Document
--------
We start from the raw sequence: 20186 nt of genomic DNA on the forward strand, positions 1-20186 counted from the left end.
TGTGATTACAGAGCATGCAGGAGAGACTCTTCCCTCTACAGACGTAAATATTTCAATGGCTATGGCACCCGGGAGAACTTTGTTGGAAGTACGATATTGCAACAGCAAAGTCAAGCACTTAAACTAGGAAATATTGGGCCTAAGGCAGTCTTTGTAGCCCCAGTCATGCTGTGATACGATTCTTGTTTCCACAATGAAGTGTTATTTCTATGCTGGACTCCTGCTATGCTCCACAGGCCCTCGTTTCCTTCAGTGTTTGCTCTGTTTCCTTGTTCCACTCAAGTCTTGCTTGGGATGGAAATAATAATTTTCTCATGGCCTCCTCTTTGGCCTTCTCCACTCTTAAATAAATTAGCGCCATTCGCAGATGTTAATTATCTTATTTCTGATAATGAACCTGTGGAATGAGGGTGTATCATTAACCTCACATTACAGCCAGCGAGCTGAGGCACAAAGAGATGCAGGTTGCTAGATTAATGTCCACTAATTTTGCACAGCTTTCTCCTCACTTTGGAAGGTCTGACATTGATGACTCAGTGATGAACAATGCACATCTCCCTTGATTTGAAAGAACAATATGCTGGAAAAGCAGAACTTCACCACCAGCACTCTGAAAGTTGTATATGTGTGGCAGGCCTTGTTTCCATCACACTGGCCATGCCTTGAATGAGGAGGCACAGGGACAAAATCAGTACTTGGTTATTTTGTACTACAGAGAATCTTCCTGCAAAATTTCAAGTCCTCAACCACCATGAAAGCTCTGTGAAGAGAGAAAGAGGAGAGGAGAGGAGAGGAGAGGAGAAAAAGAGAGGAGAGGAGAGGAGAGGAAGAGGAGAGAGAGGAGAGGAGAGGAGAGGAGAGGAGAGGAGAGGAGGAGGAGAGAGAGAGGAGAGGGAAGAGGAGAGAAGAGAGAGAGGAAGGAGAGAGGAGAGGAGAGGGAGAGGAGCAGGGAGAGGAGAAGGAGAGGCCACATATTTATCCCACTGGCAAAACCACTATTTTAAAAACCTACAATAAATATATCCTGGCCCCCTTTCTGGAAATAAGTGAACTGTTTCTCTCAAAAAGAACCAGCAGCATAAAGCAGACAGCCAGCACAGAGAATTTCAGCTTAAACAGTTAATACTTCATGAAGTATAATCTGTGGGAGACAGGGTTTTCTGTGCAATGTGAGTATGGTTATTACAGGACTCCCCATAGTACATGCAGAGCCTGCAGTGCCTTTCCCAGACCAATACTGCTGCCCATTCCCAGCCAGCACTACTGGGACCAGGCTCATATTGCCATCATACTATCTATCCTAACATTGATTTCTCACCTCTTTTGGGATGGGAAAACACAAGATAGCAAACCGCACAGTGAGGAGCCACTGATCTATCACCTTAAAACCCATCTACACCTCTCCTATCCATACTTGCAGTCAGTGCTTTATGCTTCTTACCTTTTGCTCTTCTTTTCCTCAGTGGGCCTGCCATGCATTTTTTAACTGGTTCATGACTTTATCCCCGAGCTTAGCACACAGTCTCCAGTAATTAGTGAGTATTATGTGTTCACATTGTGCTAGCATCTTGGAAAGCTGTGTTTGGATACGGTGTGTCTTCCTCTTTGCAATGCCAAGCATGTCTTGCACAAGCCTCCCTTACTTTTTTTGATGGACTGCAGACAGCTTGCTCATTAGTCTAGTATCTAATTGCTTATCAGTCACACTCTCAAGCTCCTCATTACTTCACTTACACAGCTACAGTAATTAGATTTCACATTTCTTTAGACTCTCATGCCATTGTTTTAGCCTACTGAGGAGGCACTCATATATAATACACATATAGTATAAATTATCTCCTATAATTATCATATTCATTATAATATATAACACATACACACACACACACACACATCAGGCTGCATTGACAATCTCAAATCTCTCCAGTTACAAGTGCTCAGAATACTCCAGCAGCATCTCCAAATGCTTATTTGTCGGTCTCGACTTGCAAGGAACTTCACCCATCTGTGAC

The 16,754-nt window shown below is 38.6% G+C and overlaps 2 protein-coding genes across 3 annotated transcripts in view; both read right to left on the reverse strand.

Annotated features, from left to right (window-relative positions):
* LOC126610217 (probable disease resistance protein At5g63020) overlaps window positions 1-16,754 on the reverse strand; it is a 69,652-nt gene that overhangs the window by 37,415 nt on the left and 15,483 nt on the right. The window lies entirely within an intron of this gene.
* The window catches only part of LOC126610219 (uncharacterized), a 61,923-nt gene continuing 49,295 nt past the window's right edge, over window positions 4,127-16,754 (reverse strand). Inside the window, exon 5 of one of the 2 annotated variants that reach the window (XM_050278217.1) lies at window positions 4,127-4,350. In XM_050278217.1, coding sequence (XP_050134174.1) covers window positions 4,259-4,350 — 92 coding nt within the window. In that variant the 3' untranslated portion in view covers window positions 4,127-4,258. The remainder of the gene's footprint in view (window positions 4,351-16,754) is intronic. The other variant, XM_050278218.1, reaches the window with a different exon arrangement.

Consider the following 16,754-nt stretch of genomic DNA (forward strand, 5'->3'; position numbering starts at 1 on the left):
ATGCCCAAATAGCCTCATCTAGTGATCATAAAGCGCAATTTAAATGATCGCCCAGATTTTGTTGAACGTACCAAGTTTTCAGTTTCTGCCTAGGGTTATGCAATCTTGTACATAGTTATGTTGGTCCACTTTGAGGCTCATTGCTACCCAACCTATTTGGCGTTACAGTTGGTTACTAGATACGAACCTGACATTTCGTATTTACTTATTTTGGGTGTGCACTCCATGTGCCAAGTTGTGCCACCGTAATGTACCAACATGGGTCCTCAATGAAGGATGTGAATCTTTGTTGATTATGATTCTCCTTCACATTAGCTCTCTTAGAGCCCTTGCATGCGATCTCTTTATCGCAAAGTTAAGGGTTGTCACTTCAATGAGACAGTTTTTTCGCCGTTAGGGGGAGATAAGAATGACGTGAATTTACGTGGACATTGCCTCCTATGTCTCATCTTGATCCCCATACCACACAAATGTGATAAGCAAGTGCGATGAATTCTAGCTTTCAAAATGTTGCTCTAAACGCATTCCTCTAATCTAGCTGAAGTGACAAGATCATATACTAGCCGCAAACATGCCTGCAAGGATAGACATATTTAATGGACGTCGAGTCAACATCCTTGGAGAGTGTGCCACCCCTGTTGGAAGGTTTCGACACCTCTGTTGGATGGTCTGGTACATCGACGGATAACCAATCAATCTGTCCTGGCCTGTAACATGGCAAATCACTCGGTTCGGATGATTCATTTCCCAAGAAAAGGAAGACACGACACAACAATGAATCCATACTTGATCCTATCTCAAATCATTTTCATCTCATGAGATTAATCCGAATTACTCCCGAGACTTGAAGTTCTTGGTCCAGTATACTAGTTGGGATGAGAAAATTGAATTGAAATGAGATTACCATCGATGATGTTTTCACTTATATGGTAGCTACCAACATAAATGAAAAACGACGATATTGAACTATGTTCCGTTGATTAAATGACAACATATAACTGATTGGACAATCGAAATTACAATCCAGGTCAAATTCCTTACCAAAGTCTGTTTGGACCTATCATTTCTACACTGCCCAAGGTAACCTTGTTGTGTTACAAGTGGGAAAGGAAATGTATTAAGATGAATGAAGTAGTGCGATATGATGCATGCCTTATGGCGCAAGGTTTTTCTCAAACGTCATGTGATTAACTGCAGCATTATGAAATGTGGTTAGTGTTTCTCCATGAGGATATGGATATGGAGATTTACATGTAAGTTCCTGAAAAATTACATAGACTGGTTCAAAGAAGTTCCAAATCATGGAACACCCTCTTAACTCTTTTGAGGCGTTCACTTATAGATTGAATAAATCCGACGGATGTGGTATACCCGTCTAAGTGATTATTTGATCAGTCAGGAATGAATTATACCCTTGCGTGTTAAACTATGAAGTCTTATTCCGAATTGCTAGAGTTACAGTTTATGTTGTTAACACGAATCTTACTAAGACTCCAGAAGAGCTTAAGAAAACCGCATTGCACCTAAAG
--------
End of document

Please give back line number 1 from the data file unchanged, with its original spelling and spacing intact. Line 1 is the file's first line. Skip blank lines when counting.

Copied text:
We start from the raw sequence: 20186 nt of genomic DNA on the forward strand, positions 1-20186 counted from the left end.